Dalai Lama

  • The man who would be king Paid Member

    What does the 17-year-old descendant of Tibetan royalty do during a visit to New York? In "The King and Us," New York Times journalist Dorothy Spears recounts her experience hosting Namgyal Wangchuk Lhagyari Trichen—the descendant of three ruling monarchs of Tibet—at her Manhattan home. More »
  • Buddhism & Science: How the dialogue might go deeper—or where it might end Paid Member

    After all the discussion of science and Buddhism in my last post (see comments 7-11), I came across the Dalai Lama's appearance before an audience of more than 500 Korean Buddhists in Yokahama today, where he encouraged the study of not only Chandrakirti but also science. From TibetCustom.com: In his brief talk, he asked the Koreans to be 21st century Buddhists by mastering modern scientific ecuation as well as Buddhism. "Like great masters of the ancient Nalanda University, you must study and examine the Buddhist texts and practice the teachings in your daily life," he said. More »
  • Dalai Lama criticizes anti-whaling protesters Paid Member

    UPDATE: Sea Shepherd Conservation Society acknowledges the guidance of HH the Dalai Lama The Dalai Lama, who is visiting Japan, criticized anti-whaling protesters, saying that while he sympathized with their efforts to protect the mammals, protesters' methods should be nonviolent. No doubt this was music to the ears of Japan's government. AFP reports that "Japanese prosecutors have demanded two years in prison for a New Zealand anti-whaling activist on trial for assault and charges relating to his boarding of a harpoon ship in Antarctic waters." More »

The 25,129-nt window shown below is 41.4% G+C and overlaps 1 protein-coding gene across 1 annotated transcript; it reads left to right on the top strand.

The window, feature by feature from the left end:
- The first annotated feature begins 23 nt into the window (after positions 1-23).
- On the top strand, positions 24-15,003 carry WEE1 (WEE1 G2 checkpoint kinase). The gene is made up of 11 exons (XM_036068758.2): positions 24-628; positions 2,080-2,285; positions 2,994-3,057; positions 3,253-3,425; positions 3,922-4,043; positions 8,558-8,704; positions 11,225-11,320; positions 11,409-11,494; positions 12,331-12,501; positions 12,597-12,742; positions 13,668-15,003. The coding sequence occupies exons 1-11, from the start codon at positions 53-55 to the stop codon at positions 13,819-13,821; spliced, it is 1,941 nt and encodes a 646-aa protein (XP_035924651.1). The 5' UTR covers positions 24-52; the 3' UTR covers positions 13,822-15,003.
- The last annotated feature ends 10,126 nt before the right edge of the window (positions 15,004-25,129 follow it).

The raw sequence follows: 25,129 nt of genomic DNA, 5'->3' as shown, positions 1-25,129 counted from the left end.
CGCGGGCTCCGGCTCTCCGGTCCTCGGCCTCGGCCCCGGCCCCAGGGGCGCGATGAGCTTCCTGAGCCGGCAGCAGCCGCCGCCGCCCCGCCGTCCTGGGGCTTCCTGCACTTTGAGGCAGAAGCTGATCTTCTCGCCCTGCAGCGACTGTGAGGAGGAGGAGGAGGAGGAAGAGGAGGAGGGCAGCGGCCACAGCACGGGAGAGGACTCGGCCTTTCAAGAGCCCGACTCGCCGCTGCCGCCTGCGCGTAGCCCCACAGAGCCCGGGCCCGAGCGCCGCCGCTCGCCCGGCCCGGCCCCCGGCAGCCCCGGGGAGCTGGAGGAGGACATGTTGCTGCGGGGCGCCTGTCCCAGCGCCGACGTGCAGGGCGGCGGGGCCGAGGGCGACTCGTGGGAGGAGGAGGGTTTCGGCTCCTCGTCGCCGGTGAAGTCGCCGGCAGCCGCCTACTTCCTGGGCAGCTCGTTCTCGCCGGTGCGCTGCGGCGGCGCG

• Paul McCartney's little Buddha Paid Member

    Legendary Beatle and committed vegetarian Paul McCartney acknowledges that he travels with a portable Buddha statue on hand: ‘I think candles started it and then somebody brought in a little Buddha. So then we suddenly got this," he said, according to Britain's Daily Mail. In 2008, McCartney caused a bit of a Buddhist stir when he took issue with the Dalai Lama's meat-eating: ...I found out he was not a vegetarian, so I wrote to him saying, "Forgive me for pointing this out, but if you eat animals then there is some suffering somewhere along the line." More »
  • English Translation of the Dalai Lama/Chinese Citizens Twitter Talk Paid Member

    The New York Review of Books posted the May 21 Twitter conversation between the Dalai Lama and Chinese citizens in its entirety. Perry Link translated the dialogue and explains how such an event was able to take place. So how did Wang Lixiong do it? First he asked representatives of the Dalai Lama, who is on a tour of the U.S., for an hour of time in which the Tibetan religious leader might answer questions from Chinese citizens. The Dalai Lama agreed to use the hour of 8 to 9 a.m. (EST) on May 21 for this purpose. Wang then arranged to open a Twitter page beginning on May 17 at 10:30 a.m. (Beijing time), onto which Chinese Web users could pose questions. More »
  • The Dalai Lama and the BP Oil Spill

 Paid Member

    Planet Green published an article yesterday entitled, “How Heeding the Dalai Lama’s Advice Could Have Prevented the BP Oil Spill.” Using a statement about interconnectedness on the Dalai Lama’s Facebook page as a launch pad, Matt McDermott considers what a broader sense of self might do to our environmental impact. More »